Man pages are written by sys-admin and developers for IT techs, and are intended more as a reference than as a how to. Man pages are very useful for people who are already familiar with Linux, Unix, and BSD operating systems. Use man pages when you just need to know the syntax for particular commands or configuration file, but they are not helpful for new Linux users. Man pages are not good for learning something new for the first time. Here are thirty best documentation sites on the web for learning Linux and Unix like operating systems.
The latest version of the popular Linux desktop distribution Ubuntu 9.10 has been released and available from the official project web site. New features since Ubuntu 9.04 includes – Firefox 3.5, GNOME 2.28, an enforcing AppArmor profile, Linux kernel 2.6.31, ext4 file system (default), Empathy instant messenger instead of Pidgin, the Ubuntu One client, which interfaces with Canonical’s new on-line storage system. It also includes a new application called the Ubuntu Software Center. A quick screen-shot tour of new features available here on our website.
Red Hat Enterprise Linux v5.4 has been released and available via RHN for immediate update. The new version includes the kernel-based virtual machine (KVM) virtualization, next generation of developer features and tools including GCC 4.4, a new malloc(). Also included clustered, high-availability filesystem to support Microsoft Windows storage needs on Red Hat Enterprise Linux.
Slackware version 13.0 has been released and available for download from the official project website. This release brings with it many major changes since Slackware 12.2, including a completely reworked collection of X packages (a configuration file for X is no longer needed in most cases), major upgrades to the desktop environments (KDE version 4.2.4 and Xfce version 4.6.1), a new .txz package format with much better compression, and other upgrades all around — to the development system, network services, libraries, and major applications like Firefox and Thunderbird. Also, this is the first release of Slackware with native support for the 64-bit x86_64 architecture!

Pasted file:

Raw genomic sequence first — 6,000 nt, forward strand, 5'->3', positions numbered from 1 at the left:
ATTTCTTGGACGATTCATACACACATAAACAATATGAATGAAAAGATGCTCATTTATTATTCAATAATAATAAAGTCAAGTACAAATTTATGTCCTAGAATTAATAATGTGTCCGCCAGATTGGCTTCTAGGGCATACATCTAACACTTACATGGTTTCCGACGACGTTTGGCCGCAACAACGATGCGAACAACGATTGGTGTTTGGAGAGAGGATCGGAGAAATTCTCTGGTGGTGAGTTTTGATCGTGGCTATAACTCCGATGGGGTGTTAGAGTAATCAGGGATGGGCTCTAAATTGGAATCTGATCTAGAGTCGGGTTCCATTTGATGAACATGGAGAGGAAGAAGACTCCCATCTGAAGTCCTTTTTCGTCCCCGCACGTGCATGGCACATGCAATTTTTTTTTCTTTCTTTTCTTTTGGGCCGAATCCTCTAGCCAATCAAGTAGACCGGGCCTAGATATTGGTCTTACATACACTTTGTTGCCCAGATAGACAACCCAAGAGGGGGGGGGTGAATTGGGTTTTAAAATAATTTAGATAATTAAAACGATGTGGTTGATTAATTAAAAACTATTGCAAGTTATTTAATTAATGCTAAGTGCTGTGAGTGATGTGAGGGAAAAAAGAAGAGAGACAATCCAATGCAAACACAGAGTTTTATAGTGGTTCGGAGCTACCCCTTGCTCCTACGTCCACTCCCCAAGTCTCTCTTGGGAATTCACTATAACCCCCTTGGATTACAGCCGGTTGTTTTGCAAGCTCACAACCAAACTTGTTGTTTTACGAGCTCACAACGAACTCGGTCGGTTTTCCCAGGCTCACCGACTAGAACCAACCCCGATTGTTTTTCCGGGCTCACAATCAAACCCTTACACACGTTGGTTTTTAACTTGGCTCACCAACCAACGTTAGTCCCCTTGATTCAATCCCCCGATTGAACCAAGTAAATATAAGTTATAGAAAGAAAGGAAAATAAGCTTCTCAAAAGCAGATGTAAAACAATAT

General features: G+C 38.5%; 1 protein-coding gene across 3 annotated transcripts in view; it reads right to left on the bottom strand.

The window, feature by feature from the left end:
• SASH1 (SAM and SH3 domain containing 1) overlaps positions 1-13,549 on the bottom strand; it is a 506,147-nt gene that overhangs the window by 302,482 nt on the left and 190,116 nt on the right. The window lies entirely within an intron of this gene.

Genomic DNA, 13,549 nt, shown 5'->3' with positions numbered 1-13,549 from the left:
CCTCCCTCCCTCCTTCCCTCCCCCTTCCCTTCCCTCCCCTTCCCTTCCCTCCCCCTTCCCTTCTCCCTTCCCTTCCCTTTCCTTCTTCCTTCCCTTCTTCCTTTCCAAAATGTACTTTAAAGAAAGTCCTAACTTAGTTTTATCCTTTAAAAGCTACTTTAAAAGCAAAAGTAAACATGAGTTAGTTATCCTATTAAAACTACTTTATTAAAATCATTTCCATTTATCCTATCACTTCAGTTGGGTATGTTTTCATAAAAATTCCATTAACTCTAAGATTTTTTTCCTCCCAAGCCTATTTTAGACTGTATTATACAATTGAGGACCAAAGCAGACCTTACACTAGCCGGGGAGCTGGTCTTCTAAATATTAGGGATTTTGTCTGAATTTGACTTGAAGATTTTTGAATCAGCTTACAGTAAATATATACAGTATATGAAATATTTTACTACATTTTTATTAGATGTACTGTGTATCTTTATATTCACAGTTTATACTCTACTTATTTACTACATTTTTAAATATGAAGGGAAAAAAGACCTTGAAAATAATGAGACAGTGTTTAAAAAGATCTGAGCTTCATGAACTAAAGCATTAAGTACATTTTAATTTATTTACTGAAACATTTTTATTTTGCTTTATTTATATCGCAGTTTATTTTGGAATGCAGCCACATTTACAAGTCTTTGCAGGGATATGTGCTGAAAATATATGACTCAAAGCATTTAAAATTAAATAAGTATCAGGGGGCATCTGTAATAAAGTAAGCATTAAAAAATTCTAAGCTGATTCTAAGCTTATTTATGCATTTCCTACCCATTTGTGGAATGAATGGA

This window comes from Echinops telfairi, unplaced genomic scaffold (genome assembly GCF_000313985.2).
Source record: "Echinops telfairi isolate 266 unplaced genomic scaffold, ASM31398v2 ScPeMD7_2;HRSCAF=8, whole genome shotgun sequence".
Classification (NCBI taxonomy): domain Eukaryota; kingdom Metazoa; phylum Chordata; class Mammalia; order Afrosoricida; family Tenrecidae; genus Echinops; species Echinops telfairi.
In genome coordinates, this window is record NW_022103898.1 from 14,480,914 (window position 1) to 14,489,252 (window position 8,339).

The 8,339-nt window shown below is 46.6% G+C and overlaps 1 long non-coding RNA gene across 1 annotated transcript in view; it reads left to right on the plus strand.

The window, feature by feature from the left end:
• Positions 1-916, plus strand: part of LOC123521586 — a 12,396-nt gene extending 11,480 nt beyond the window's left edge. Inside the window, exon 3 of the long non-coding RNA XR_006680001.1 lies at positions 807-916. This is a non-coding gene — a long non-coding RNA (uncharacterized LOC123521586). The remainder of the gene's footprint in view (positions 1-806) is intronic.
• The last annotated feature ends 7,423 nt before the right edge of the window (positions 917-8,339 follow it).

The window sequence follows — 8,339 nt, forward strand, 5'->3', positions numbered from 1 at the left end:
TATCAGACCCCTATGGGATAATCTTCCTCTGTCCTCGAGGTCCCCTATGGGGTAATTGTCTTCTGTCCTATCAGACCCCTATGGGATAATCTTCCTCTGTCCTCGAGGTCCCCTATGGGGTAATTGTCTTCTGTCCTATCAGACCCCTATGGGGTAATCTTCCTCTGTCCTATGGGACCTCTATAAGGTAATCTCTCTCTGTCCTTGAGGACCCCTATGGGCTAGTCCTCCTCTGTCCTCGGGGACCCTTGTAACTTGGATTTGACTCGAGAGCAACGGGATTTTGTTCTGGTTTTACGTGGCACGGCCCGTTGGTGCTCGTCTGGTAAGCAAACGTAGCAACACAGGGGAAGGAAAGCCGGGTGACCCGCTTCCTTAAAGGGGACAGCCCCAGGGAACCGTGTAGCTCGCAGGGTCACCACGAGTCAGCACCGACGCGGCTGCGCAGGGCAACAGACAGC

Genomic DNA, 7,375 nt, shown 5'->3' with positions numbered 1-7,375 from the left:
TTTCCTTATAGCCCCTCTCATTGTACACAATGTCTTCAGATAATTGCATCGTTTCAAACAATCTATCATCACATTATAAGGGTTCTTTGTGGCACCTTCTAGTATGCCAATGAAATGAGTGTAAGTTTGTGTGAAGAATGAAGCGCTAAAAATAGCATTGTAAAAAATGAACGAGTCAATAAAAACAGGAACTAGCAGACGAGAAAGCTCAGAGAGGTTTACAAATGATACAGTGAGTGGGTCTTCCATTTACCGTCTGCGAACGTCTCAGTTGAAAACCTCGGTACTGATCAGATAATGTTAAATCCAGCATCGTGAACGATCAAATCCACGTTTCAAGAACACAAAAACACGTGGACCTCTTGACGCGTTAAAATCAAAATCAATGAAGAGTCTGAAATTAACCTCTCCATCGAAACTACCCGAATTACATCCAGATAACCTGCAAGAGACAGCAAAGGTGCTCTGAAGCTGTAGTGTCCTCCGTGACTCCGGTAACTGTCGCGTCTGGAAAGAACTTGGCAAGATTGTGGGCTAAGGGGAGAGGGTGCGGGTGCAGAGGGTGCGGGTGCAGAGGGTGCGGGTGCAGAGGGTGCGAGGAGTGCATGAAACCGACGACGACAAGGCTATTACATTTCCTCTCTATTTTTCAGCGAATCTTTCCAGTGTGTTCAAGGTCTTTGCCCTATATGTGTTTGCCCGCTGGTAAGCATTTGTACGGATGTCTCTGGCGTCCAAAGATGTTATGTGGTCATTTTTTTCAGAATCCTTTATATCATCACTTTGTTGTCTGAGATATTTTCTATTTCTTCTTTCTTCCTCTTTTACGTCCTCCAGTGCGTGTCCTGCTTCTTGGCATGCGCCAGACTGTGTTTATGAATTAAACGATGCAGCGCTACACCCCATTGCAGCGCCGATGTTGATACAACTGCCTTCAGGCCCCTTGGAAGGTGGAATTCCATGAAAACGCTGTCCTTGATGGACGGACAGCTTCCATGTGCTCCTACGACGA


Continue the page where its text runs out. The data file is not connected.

Microsoft chief operating officer Kevin Turner recently talked about netbook and claimed that retailers experiencing higher return rates as compare to MS-Windows operating systems:
And the reason that we were able to make so much traction – because this is the first real test of the value of Windows – the reason we were able to make so much traction on this particular space is because we went to retailers and said, “Hey, what are your return rates on these Linux netbooks that you are getting?” And they said, “Oh, gosh, they’re, like, four or five times higher than what we’re seeing on other PCs that have Windows.” I said, “Exactly.” So let’s do the TCO story. Let’s talk to customers. And you can’t find a retailer – I challenge you to find a retailer who wants to sell Linux on these netbooks, because the returns are bad. The customer complaints are bad. And our ability to really showcase the value proposition with Windows has never been greater and was never tested more than it was with this particular product. But we’ve made great progress there, but the up-sell opportunities with Windows 7, because it runs so well on these low-end laptops, is going to be tremendous for us.
CentOS is a community-supported, freely-available operating system based on Red Hat Enterprise Linux. Lance Davis created CentOS and now he goes absent without leave. In an open letter from his fellow CentOS developers:
You have long promised a statement of CentOS project funds; to this date this has not appeared. You hold sole control of the centos.org domain with no deputy; this is not proper. You have, it seems, sole ‘Founders’ rights in the IRC channels with no deputy ; this is not proper.